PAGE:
Book Blog Tour: The Black-Marketer’s Daughter by Suman Mallick



Suman Mallick

Category: Contemporary / Literary Fiction / Multicultural

Publisher: Atmosphere Press

Date of Publication: October 13, 2020

Number of Pages: 166 pages


Zuleikha arrives in the US from Lahore, Pakistan, by marriage, having trained as a pianist without ever owning a real piano. Now she finally has one-a wedding present from her husband-but nevertheless finds it difficult to get used to her new role of a suburban middle-class housewife who has an abundance of time to play it.

Haunted by the imaginary worlds of the confiscated contraband books and movies that her father trafficked in to pay for her education and her dowry, and unable to reconcile them with the expectations of the real world of her present, she ends up as the central figure in a scandal that catapults her into the public eye and plays out in equal measures in the local news and in backroom deliberations, all fueled by winds of anti-Muslim hysteria.

The Black-Marketer’s Daughter was a finalist for the Disquiet Open Borders Book Prize, and praised by the jury as a “complicated and compelling story” of our times, with two key cornerstones of the novel being the unsympathetic voice with which Mallick, almost objectively, relays catastrophic and deeply emotional events, and the unsparing eye with which he illuminates the different angles and conflicting interests at work in a complex situation. The cumulative effects, while deliberately unsettling to readers, nevertheless keeps them glued to the pages out of sheer curiosity about what will happen next. 


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“Mallick offers an impressively realistic depiction of a woman caught between tradition, family, and her own sense of empowerment.” ~ Kirkus Reviews

“The Black-Marketer’s Daughter is a key-hole look at a few things: a mismatched marriage, the plight of immigrants in the U.S., the emotional toll of culture shock, and the brutal way Muslim women are treated, especially by men within their own community. Titling it—defining the heroine by her relationship to a man rather than as a woman in her own right—suggests how deeply ingrained that inequality can be.” ~ IndieReader Reviews 

“The Black-Marketer’s Daughter is the portrait of a woman who endures violence, intimidation, xenophobia and grief, and yet refuses to be called a victim. In this slender novel, Suman Mallick deftly navigates the funhouse maze of immigrant life in contemporary America—around each corner the possibility of a delight, a terror, or a distorted reflection of oneself.” ~ Matthew Valentine, Winner, Montana Prize for Fiction; Lecturer, University of Texas at Austin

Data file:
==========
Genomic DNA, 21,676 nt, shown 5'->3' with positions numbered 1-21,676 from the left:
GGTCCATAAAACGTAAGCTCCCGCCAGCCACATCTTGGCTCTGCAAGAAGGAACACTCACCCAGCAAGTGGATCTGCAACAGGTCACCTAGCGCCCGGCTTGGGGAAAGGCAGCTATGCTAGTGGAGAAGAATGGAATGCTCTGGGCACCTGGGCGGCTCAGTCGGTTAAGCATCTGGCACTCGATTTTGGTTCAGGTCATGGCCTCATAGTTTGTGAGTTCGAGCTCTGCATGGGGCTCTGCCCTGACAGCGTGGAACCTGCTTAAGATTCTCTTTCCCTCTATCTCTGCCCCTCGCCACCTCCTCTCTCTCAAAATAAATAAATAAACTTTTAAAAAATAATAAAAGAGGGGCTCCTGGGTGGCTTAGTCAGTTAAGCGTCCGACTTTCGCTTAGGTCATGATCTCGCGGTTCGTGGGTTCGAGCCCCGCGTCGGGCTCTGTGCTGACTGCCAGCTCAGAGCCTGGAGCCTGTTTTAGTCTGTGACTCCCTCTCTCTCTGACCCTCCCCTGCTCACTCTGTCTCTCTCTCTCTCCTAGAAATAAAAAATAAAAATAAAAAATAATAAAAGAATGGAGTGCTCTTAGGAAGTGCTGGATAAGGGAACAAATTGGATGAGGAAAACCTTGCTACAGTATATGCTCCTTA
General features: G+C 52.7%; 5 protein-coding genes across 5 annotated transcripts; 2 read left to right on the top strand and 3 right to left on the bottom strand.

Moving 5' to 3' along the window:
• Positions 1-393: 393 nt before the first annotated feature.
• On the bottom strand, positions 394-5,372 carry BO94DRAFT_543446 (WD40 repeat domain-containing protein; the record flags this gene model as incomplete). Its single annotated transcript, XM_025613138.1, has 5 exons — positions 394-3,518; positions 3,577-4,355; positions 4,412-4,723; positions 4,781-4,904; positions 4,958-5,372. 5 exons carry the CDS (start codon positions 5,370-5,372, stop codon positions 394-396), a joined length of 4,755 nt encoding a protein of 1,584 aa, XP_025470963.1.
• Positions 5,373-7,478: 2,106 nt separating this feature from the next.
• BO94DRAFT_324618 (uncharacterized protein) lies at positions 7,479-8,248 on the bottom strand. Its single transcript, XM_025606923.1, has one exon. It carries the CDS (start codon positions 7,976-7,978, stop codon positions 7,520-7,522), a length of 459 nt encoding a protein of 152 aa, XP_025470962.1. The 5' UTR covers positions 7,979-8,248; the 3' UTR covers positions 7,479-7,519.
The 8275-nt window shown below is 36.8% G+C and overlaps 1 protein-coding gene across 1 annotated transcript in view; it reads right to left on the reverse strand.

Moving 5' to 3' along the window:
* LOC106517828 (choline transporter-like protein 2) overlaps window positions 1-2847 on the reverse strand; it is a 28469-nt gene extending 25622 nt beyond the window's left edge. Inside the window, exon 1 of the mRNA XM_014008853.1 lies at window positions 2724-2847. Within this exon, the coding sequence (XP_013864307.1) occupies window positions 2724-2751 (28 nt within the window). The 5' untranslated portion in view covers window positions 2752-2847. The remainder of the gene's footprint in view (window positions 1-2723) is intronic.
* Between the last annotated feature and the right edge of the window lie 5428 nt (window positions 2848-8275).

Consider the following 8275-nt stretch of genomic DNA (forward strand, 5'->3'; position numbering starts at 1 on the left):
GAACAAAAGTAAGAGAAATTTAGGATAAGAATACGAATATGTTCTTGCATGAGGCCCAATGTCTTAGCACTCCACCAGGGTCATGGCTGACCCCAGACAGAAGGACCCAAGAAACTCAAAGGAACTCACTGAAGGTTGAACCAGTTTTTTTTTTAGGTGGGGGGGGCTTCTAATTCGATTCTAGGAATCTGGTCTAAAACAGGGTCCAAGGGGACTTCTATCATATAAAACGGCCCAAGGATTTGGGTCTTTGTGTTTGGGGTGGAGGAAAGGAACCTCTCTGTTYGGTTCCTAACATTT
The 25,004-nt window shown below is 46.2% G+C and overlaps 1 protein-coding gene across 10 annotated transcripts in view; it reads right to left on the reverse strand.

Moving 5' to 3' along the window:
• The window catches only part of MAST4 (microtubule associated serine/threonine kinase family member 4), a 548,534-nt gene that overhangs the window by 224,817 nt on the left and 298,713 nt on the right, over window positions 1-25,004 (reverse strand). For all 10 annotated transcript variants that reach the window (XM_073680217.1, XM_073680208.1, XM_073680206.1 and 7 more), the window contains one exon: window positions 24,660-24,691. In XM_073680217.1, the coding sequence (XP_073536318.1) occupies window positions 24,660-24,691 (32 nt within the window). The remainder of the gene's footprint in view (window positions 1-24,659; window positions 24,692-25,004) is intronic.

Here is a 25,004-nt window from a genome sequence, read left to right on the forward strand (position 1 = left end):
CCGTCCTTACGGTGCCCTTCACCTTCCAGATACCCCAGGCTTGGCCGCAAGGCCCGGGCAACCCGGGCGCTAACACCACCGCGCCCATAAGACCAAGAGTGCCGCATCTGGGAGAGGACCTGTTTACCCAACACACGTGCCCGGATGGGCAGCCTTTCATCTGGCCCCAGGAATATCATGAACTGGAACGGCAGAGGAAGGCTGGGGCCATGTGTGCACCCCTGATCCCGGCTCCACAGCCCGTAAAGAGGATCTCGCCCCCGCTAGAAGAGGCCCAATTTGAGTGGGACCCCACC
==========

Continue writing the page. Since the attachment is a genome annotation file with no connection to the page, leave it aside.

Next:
Reading this book was a terrific way to gain insight and understanding of Muslim culture and traditions, and I really appreciated the opportunity to be immersed in a different way of life. I like this kind of story that helps broaden my worldview. It’s so important for us to understand each other and not just accept the stereotypes of people and cultures too often presented in news or on social media.

Zuleikha is not always a likable character if we look at her purely from the standpoint of how marriages operate in our Western culture. But as I read the book I realized I had to put aside my beliefs to appreciate why she acted the way she did.

The assault that caused her to miscarry was horrifying, but it showed so vividly the way women are treated in the Muslim culture. Zuleikha had shamed her husband by having an affair, and Iskander loses control, reacting the way men do in their home country. There, in Pakistan, she would be stoned for her transgression.

Even though I liked so much about this book I did think the writing was a little uneven in places. There was too much of what we sometimes call info dumping, where things were explained in such a way that it read a little bit like something one would read in a newspaper or magazine about the way the shelters for abused Muslim women are operated.

Other than that this is a really well done book. The writing is almost poetic in places, with a well-turned phrase that enables the reader to understand a character more fully or be immersed in the setting: “Zuleikha hurries into their house just as the winds begin to act drunk and disorderly, and then all of nature gets violently ill.” It was also very satisfying to follow Zuleikha’s growth as a character as she became stronger than she’d been at the beginning of the story. The conclusion couldn’t have been done any better.



Suman Mallick received his MFA from Portland State University and is the assistant managing editor of the quarterly literary magazine Under the Gum Tree. He lives in Texas.







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2 thoughts on “Book Blog Tour: The Black-Marketer’s Daughter by Suman Mallick”

    1. Expanding my worldview and gaining insight into other cultures is one of the main reasons I read. Thanks for stopping by and the affirmation of my review.

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